President Bush has announced his commitment to fostering prosperity and stability in Africa, and as part of this effort he dispatched Secretary of State Condoleezza Rice to visit Senegal and Sudan this week. But there is nowhere in Africa that the United States could do more to promote prosperity and stability than along the border between Eritrea and Ethiopia. It is a place where war threatens to resume at any time, ruining hopes for prosperity. It is also a place where the United States has a unique capacity to prevent war.
In 1998 a long-simmering border dispute resulted in a two-year war between Eritrea and Ethiopia in which more than 100,000 combatants were killed and countless more were wounded. No one really knows the exact number of civilian causalities or the amount of destruction inflicted on the two countries. Now there is the prospect of renewed warfare.
The last conflict ended in December 2000, when Eritrea and Ethiopia signed the Algiers peace agreement, which created a neutral boundary commission in The Hague with a mandate to determine the line between the two countries. The agreement was the result of almost two years of negotiations brokered by the United States. The agreement provided that the boundary commission's decision would be "final and binding," with no provisions for appeal. In April 2002 the commission carried out its boundary-setting mission and ruled, among other things, that the town of Badme -- the flashpoint in the recent war -- was in Eritrea, not Ethiopia.
Eritrea's president, Isaias Afwerki, has complied with all facets of the boundary commission's final and binding ruling. But Prime Minister Meles Zenawi of Ethiopia has called the ruling on Badme "illegal, unjust and irresponsible." Meanwhile, Ethiopian forces continue to occupy large expanses of territory that, according to the ruling of the commission, belong to Eritrea. This illegal occupation has displaced more than 45,000 Eritreans, who are forced to live in makeshift camps. A U.N. peacekeeping force is monitoring a 15-mile-wide temporary security zone at an annual cost of $200 million.
The boundary demarcation between the two countries is at a stalemate because of Ethiopia's refusal to implement the commission's ruling and the international community's failure to pressure Ethiopia to comply with it. Ethiopia has significantly reinforced its military positions throughout the border area, and Eritrea has responded in kind. The slightest miscalculation on either side could plunge the region into another bloodbath. As former Canadian foreign minister and U.N. envoy Lloyd Axworthy cautioned the international community, "Time is running out." The U.N. Security Council urged Ethiopia this month to accept and implement the commission's final and binding decision.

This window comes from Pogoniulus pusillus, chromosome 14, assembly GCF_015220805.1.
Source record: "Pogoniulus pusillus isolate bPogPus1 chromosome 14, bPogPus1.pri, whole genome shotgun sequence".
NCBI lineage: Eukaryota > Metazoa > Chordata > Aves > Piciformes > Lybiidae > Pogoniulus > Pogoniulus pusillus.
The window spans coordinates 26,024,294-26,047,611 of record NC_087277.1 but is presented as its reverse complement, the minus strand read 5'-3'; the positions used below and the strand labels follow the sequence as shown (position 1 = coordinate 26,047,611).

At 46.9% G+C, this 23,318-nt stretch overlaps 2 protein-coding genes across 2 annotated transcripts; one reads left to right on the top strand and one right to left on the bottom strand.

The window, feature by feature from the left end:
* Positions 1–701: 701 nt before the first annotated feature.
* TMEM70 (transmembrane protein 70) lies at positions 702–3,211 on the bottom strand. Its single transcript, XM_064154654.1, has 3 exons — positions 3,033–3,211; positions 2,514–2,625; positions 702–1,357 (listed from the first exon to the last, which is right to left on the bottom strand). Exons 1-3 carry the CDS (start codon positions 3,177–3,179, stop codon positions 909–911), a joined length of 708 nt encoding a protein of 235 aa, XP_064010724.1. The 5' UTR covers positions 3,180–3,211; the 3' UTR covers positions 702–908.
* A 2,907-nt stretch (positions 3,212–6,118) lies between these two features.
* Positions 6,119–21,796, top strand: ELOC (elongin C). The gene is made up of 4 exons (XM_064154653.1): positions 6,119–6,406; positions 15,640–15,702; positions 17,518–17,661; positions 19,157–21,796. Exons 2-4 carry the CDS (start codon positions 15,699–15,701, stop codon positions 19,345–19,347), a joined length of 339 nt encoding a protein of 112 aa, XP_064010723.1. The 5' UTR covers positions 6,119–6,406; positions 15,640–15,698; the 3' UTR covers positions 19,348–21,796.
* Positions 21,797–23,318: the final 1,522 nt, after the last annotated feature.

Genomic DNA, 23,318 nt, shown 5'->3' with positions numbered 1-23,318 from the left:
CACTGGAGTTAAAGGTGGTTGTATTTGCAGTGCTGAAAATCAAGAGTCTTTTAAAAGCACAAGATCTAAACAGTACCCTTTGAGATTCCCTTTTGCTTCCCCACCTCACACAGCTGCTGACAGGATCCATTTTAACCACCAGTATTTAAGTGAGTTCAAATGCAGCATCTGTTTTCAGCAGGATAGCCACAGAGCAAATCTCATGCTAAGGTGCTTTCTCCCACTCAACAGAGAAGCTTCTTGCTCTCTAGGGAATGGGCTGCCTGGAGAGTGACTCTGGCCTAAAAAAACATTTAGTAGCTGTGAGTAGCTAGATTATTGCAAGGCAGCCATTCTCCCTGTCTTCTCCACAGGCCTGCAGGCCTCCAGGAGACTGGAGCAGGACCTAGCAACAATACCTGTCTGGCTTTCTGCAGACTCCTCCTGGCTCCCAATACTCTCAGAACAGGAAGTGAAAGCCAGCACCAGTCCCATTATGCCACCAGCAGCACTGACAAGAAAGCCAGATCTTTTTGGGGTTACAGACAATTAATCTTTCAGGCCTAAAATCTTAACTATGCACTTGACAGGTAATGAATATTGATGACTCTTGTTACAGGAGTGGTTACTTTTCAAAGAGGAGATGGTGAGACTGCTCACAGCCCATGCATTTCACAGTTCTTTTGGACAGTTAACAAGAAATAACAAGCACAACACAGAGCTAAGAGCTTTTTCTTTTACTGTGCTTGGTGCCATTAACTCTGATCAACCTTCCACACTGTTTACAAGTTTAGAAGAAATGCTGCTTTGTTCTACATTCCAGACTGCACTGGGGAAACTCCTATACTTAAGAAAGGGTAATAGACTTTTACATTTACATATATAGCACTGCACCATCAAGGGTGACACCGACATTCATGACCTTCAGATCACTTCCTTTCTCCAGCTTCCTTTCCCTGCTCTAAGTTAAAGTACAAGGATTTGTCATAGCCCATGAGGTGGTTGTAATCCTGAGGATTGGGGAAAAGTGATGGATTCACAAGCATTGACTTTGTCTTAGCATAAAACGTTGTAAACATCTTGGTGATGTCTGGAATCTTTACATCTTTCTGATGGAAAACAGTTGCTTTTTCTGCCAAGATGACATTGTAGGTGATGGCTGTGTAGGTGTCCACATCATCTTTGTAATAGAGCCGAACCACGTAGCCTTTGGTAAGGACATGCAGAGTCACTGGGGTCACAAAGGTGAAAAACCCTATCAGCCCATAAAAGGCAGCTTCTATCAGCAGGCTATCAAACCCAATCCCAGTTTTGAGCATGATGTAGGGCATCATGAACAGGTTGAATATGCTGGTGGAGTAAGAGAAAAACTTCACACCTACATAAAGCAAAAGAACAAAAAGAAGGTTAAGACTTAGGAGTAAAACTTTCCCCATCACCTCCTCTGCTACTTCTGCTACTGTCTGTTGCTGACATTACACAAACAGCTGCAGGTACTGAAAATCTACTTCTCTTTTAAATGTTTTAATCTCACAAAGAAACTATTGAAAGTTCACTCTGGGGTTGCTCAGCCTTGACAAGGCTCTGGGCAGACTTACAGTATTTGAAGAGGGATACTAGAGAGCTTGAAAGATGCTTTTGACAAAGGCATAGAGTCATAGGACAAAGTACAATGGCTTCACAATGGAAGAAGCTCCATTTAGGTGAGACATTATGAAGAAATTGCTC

The United States cannot afford to ignore the signs of a pending war between these two strategically important friends. For most of the past century, Ethiopia, a country of 73 million, has enjoyed a close relationship with the United States. Eritrea is strategically located at the crossroads of sub-Saharan Africa and the Middle East, with 700 miles of coastline and numerous islands on the Red Sea. It is a country of 4.5 million people, divided about equally between Muslims and Christians, who live in harmony. In fact, Eritrea has been steadfast in opposing Islamic fundamentalism, especially that coming from Sudan. The United States and Eritrea have enjoyed a close relationship since Eritrea's independence in 1991.
Washington deserves full credit for bringing these two countries together and persuading them to resolve their boundary dispute through a legal process rather than continued bloodshed. The result thus far has been five years of peace. But that peace is now in jeopardy because of Ethiopia's refusal to comply with the decision of the body chosen to set a boundary. Peace can be preserved, but only if the United States engages in serious diplomatic efforts to preserve what its diplomacy created. Such efforts, while they no doubt should be discreet, need not be subtle: Ethiopia must be made to understand that its interests are best served by complying with the decision of the boundary commission and withdrawing its forces from Eritrean territory. Through its aid and other bilateral relationships, the United States is capable of changing Ethiopia's assessment of its own interests. Should war come again, no amount of U.S. aid will make up for our failure to engage in effective diplomacy.
The writer, an Eritrean American, heads an affordable-housing foundation.